3 Latinx Beauty Editors on What the Industry Can Do Better

When I was finally allowed to buy my own makeup instead of borrowing from (read: sneaking into) my mom’s cabinet, I went straight to the Walgreens makeup aisle. Even though I had wandered down the aisles before, I felt an alienating feeling overcome me now that I was there with the intention of buying beauty products, only to be faced with a sea of faces that looked nothing like mine. I realized I would and will never look like Kate Moss or an Emily DiDonato, no matter how much makeup I bought. I didn’t have pale skin, blue eyes, or those impressive cheekbones. The excitement of wearing makeup quickly turned into a desire to change my features to look like this idealized form of beauty. 

Even when Latinas like Eva Longoria and Jessica Alba eventually started to appear in beauty campaigns later on, they only represented a certain type of Latina and a very narrow beauty ideal. This “ideal woman” would be celebrated in the beauty industry and also in beauty pageants, which have long been an important part of our culture; many girls grow up and aspire to participate in or at least look like the women who are competing to be the “most beautiful woman in the world.”

Since September is Latinx Heritage Month, it’s got me thinking about how much the beauty industry has progressed with Latinx inclusivity since the day I got my first foundation around ten years ago. Because even though we are acknowledged as a group with valuable spending power, there’s still a long way to go when it comes to representation. With that in mind, I asked three Latinx beauty editors working in American publications about their experience in navigating the beauty sphere, from their experiences growing up and what would they change about the beauty industry to make it more inclusive for Latinxs. Keep scrolling to see what they think.

Thatiana Diaz, beauty writer, Refinery29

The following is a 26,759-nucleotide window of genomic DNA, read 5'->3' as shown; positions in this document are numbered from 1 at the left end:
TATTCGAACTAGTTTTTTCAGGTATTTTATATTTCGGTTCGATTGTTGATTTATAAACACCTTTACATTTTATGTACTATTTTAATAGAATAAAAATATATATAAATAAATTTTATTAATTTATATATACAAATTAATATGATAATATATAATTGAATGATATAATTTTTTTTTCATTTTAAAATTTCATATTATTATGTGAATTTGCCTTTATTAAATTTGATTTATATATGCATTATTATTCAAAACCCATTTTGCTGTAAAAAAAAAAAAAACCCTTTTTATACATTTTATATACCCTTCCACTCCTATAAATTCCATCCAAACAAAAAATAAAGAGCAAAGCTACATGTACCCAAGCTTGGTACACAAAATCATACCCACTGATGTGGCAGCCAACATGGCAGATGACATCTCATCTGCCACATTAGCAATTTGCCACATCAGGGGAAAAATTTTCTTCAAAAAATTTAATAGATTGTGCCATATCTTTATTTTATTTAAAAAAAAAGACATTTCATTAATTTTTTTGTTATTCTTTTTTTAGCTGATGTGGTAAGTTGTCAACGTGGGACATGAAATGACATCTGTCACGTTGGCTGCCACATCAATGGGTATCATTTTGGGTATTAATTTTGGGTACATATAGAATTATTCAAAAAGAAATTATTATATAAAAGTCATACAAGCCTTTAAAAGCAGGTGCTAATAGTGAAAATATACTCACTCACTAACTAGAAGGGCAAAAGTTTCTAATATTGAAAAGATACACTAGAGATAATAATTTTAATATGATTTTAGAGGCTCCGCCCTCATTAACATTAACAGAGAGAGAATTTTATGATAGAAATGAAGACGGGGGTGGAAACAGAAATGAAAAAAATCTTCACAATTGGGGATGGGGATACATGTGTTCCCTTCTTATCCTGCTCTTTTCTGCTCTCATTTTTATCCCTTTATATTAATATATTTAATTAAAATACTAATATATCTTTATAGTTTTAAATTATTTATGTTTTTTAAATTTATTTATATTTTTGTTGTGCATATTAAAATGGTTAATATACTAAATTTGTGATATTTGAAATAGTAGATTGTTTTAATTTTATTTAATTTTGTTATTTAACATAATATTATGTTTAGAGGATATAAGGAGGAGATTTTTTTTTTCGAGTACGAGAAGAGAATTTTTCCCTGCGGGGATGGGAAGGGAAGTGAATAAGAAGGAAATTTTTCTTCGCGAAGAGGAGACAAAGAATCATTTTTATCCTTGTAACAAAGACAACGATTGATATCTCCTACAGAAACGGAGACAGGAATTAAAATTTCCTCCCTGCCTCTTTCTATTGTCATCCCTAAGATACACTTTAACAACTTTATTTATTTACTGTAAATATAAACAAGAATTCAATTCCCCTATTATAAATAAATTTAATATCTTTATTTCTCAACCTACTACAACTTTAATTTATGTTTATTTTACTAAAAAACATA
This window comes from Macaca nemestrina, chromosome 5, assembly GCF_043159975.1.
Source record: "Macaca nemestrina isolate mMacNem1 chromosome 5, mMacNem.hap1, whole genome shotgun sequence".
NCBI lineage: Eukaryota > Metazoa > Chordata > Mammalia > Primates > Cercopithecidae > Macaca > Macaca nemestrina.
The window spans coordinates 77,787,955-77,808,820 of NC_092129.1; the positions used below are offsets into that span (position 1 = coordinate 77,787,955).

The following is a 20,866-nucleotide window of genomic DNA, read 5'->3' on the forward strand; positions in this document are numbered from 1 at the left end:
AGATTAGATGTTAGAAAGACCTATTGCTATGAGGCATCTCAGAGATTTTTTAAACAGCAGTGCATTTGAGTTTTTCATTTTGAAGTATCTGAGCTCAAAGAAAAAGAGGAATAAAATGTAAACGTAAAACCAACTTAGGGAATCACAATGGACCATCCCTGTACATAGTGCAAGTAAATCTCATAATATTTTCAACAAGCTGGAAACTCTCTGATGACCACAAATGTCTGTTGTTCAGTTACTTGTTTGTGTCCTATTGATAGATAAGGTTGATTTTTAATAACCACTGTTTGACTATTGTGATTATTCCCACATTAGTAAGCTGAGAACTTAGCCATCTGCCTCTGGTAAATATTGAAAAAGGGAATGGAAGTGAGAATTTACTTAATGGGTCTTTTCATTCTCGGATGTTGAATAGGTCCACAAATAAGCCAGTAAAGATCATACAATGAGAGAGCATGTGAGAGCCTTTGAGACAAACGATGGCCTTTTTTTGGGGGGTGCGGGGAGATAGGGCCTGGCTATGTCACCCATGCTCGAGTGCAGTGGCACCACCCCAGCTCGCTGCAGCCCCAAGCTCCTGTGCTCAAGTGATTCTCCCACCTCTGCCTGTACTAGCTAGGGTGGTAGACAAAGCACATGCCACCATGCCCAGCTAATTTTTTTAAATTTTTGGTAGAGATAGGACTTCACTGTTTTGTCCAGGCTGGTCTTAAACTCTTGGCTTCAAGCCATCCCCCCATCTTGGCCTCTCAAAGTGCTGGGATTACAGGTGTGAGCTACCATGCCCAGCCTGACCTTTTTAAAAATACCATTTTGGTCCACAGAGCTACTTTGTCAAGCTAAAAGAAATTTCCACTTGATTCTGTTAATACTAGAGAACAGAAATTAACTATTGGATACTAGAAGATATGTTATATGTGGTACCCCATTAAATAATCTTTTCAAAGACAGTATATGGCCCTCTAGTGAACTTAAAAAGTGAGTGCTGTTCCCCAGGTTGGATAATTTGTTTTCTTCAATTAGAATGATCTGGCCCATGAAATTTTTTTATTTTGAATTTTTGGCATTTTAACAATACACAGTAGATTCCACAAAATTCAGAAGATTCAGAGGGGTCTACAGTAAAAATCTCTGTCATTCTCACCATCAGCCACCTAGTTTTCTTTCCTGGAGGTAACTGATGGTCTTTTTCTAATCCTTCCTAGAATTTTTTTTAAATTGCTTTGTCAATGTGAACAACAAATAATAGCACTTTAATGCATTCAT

What was your approach to beauty growing up and how has it changed now?

“Growing up, my mom was pretty strict with skincare and makeup. First, she didn't want me to mess with my skin. As she would say, "No vayas inventando.” Then, she didn't want me to look older than I was with lots of makeup. When she finally did allow me to wear makeup, it was all about natural beauty. She'd always compliment me and tell me that I didn't need to cover anything up. That stayed with me. Now, I'm comfortable walking out of my house without foundation on, and my approach is really just accentuating my natural features versus covering everything up. I prioritize taking care of my skin so that my makeup can stay as minimal as I'd like it to. However, if I'm looking to get glam for a special event, I'm not afraid to swipe on some red lipstick or dust on a smokey eye."

Do you think Latinxs are being properly represented in the beauty industry?

“Latinxs are not being appropriately represented in the beauty industry. When you look at who represents us, it's the same long, straight brunette hair with light skin. There's this cookie-cutter mold that celebrates Euro-centric features. We don't have enough Afro-Latinx representation, and we need to see more dark skin tones and curly hair. We also need to see indigenous representation as well, and it should never be celebrated when there's just one in the room to fit a checkbox. We're more than that—especially as a community that has valuable spending power in this industry. Beauty brands need to understand that we are all different and we all look different — and that should be reflected in their campaigns and shade ranges. The only way to make the representation on the aisles and ads more inclusive is to have that representation in the board rooms and product development.” 

Aredenis Perez, beauty writer